The term “fairy tale” was first used by French author Madame d’Aulnoy in the late 17th century. It belongs to the folklore genre, representing mythology, folk wisdom, moral lessons, and entertainment. Fairy tales contain a liminal space, they represent both the ordinary and the sacred realms. The hero or heroine leaves the mundane world and steps into the magical world – where he or she encounters the presence of magic, treasures, talking animals or objects, and mythical beings such as fairies, dragons, dwarfs, giants, elves, mermaids, witches, etc.
The characters and motifs of fairy tales are archetypal, held by magical elements. Here we find all sorts of archetypes: the hero, the child, the shadow, the trickster, the fool, the wise old man, the maiden, the devouring mother, etc.
Fairy tales represent the transition from our conscious everyday life, to the unconscious and numinous other world, and back again to everyday life. The fairy tale can conclude with the character ending back in the ordinary world with fortune, or empty-handed with the relief of having survived and escaped from the devouring unconscious. When the fairy tale ends in the magical realm, it usually represents the tragic loss of the individual, being swallowed by the unconscious.
Let’s take, for instance, the tale of Jack and the Beanstalk. Too poor to afford food, his mother tells Jack to sell their only cow. He exchanges it for some magic beans, but when he reaches his home, his mother is furious that he hadn’t sold it for money and throws the beans outside. The next day a huge beanstalk has grown. He climbs it and reaches a kingdom in the sky, where a giant and his wife live. He asks for food and the wife kindly gives him some. When the giant reaches home, he smells the blood of an Englishman and wants to kill him, but the wife tells him that there’s nobody there. Jack steals a sack of gold coins from the giant and climbs back down. He goes two more times, and steals a hen that lays golden eggs, and a magical harp that plays music by itself. Upon stealing the harp, it cries out to its master, and the giant furiously runs after Jack. But Jack quickly runs down the beanstalk, fetches an axe, and chops it down. The giant falls and dies, and Jack and his mother were now very rich and they lived happily ever after.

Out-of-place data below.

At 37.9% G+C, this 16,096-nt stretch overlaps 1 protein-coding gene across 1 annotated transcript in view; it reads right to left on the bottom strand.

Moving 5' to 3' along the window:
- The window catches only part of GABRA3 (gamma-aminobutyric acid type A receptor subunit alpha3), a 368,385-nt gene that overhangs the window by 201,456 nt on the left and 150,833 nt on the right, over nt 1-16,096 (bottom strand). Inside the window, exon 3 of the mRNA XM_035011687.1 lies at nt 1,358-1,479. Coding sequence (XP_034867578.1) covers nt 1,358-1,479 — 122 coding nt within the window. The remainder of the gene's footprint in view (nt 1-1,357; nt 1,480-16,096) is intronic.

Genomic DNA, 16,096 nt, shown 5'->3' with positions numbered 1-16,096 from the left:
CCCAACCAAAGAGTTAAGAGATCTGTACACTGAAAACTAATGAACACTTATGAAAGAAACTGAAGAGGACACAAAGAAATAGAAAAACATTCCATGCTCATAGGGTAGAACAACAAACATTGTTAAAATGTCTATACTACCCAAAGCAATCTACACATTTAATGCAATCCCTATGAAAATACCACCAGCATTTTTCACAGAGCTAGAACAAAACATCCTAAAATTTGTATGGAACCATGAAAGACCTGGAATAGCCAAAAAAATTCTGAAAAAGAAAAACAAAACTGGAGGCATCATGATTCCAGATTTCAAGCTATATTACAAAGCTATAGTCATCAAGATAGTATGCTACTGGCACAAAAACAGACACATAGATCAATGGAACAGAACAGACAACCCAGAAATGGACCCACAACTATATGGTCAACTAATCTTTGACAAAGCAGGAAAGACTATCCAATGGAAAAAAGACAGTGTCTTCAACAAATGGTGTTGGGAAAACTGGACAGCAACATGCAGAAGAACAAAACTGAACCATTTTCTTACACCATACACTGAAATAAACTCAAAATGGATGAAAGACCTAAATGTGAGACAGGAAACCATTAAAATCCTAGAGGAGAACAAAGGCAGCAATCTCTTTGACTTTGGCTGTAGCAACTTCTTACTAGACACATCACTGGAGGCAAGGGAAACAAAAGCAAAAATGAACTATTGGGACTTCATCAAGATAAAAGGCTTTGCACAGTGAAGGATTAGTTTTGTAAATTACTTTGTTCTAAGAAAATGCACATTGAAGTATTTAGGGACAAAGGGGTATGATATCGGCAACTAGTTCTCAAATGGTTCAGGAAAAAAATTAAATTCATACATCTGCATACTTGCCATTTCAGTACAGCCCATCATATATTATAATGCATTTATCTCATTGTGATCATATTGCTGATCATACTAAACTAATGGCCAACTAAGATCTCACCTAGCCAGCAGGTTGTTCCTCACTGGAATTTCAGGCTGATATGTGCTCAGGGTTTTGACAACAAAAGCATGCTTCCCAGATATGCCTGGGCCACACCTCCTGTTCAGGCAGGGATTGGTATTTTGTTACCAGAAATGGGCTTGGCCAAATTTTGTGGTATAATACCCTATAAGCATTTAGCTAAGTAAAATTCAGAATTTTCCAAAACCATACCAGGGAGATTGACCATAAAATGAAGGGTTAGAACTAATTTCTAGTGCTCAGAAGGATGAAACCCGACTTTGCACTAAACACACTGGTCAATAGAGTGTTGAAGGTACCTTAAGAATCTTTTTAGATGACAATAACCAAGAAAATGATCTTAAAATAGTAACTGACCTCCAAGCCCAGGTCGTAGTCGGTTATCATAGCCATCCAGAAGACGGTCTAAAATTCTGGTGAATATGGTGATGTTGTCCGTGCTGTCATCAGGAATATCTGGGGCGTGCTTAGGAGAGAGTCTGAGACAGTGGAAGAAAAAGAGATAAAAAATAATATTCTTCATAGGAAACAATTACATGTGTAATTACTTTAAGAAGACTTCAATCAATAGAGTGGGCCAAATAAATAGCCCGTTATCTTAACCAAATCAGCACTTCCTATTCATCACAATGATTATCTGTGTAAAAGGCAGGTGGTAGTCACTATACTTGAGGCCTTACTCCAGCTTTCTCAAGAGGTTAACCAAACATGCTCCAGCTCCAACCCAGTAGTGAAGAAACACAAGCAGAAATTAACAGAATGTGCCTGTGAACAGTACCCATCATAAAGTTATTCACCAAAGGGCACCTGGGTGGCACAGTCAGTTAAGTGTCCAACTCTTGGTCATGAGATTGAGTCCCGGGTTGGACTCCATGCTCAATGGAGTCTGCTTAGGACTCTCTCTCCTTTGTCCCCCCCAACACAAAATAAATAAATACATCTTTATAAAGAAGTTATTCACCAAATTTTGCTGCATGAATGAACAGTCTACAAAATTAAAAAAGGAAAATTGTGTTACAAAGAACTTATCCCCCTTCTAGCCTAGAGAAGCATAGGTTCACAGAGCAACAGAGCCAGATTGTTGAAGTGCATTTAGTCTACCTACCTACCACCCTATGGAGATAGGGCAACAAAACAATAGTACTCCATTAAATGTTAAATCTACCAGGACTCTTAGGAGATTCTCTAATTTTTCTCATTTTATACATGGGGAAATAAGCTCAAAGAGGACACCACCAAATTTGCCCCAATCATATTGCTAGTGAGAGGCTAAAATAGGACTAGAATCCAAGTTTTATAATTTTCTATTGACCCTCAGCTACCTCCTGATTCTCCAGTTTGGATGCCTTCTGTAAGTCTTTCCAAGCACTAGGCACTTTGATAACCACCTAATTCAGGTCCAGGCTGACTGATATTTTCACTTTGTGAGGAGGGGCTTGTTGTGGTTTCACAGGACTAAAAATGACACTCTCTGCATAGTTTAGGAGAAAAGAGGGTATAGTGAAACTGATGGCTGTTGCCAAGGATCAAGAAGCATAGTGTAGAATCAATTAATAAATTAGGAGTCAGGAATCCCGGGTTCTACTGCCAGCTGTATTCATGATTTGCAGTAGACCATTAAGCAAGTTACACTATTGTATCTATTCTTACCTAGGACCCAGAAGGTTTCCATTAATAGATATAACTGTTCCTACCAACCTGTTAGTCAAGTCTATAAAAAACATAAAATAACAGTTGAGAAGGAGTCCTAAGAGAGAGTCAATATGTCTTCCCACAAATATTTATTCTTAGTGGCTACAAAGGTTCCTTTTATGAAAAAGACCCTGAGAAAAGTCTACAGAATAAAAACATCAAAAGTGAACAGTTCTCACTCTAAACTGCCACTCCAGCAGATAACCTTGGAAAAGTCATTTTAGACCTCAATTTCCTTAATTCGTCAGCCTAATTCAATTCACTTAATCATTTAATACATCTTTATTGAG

Colloquially, the term “fairy tale” is used when describing something with a naively happy ending or something unreal that is just a product of one’s imagination. Psychologically, however, fairy tales reflect our inner landscape, and the characters can represent aspects of our own personalities. As we develop a deeper awareness of ourselves, we often find that stories reveal new symbolism and meaning that had hitherto been concealed. Sinister or wicked characters may represent aspects of ourselves that have been neglected or rejected.
The deep dark forest is a common representation of the shadow elements within, all that is within you which you do not know about. The monsters live in the forest. The wilderness reflects parts of ourselves that are never entirely tamed, but always somewhat dangerous. This mysterious and terrifying place hides the “treasure hard to attain.” We all have to cross this dark path in our lives. Our first reaction is to wish we could avoid it. However, in hindsight, we often realise that these were enormously valuable moments that forced us to discover unknown parts of ourselves.
The Origin of Fairy Tales
Fairy tales occur both in oral and in literary form. In the much more ancient oral tradition, fairy tales changed a bit every time they were told, and thus many local variants emerged. It is quite remarkable that many tales survived without being written, thanks to the power of storytelling.
In literary form, the Indo-European fairy tale The Smith and the Devil is believed to go as far back as the Bronze Age. It is about a blacksmith who makes a pact with a malevolent being (later called the Devil), selling his soul for supernatural power, and then tricking the evil entity out of his prize. This reminds one of the Faustian bargain. Many of the tales we know today, such as Jack and the Beanstalk, Beauty and the Beast, and Rumpelstiltskin, have their roots in older tales that go back thousands of years.